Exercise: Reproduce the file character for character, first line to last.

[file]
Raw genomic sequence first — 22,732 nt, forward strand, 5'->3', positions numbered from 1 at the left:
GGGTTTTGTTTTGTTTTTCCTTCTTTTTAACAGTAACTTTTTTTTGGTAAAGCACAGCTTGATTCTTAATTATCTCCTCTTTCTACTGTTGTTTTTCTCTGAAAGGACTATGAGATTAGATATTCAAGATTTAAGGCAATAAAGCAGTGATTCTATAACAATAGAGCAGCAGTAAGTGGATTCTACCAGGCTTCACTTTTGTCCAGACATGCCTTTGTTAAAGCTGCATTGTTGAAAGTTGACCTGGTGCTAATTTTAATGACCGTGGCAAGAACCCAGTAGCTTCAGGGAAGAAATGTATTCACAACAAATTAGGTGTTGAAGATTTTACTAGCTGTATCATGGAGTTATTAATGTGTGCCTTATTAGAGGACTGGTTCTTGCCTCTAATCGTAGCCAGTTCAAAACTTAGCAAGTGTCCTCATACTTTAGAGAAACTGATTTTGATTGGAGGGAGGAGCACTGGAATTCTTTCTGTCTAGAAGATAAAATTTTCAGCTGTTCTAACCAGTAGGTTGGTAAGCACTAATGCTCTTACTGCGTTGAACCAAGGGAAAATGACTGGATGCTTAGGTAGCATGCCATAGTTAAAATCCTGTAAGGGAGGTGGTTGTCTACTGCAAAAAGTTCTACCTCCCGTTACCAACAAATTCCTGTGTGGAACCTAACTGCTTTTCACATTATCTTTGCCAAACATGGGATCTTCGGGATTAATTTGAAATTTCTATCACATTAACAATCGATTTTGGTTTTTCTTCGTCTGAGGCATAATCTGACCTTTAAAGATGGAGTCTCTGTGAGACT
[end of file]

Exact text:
Raw genomic sequence first — 22,732 nt, forward strand, 5'->3', positions numbered from 1 at the left:
GGGTTTTGTTTTGTTTTTCCTTCTTTTTAACAGTAACTTTTTTTTGGTAAAGCACAGCTTGATTCTTAATTATCTCCTCTTTCTACTGTTGTTTTTCTCTGAAAGGACTATGAGATTAGATATTCAAGATTTAAGGCAATAAAGCAGTGATTCTATAACAATAGAGCAGCAGTAAGTGGATTCTACCAGGCTTCACTTTTGTCCAGACATGCCTTTGTTAAAGCTGCATTGTTGAAAGTTGACCTGGTGCTAATTTTAATGACCGTGGCAAGAACCCAGTAGCTTCAGGGAAGAAATGTATTCACAACAAATTAGGTGTTGAAGATTTTACTAGCTGTATCATGGAGTTATTAATGTGTGCCTTATTAGAGGACTGGTTCTTGCCTCTAATCGTAGCCAGTTCAAAACTTAGCAAGTGTCCTCATACTTTAGAGAAACTGATTTTGATTGGAGGGAGGAGCACTGGAATTCTTTCTGTCTAGAAGATAAAATTTTCAGCTGTTCTAACCAGTAGGTTGGTAAGCACTAATGCTCTTACTGCGTTGAACCAAGGGAAAATGACTGGATGCTTAGGTAGCATGCCATAGTTAAAATCCTGTAAGGGAGGTGGTTGTCTACTGCAAAAAGTTCTACCTCCCGTTACCAACAAATTCCTGTGTGGAACCTAACTGCTTTTCACATTATCTTTGCCAAACATGGGATCTTCGGGATTAATTTGAAATTTCTATCACATTAACAATCGATTTTGGTTTTTCTTCGTCTGAGGCATAATCTGACCTTTAAAGATGGAGTCTCTGTGAGACT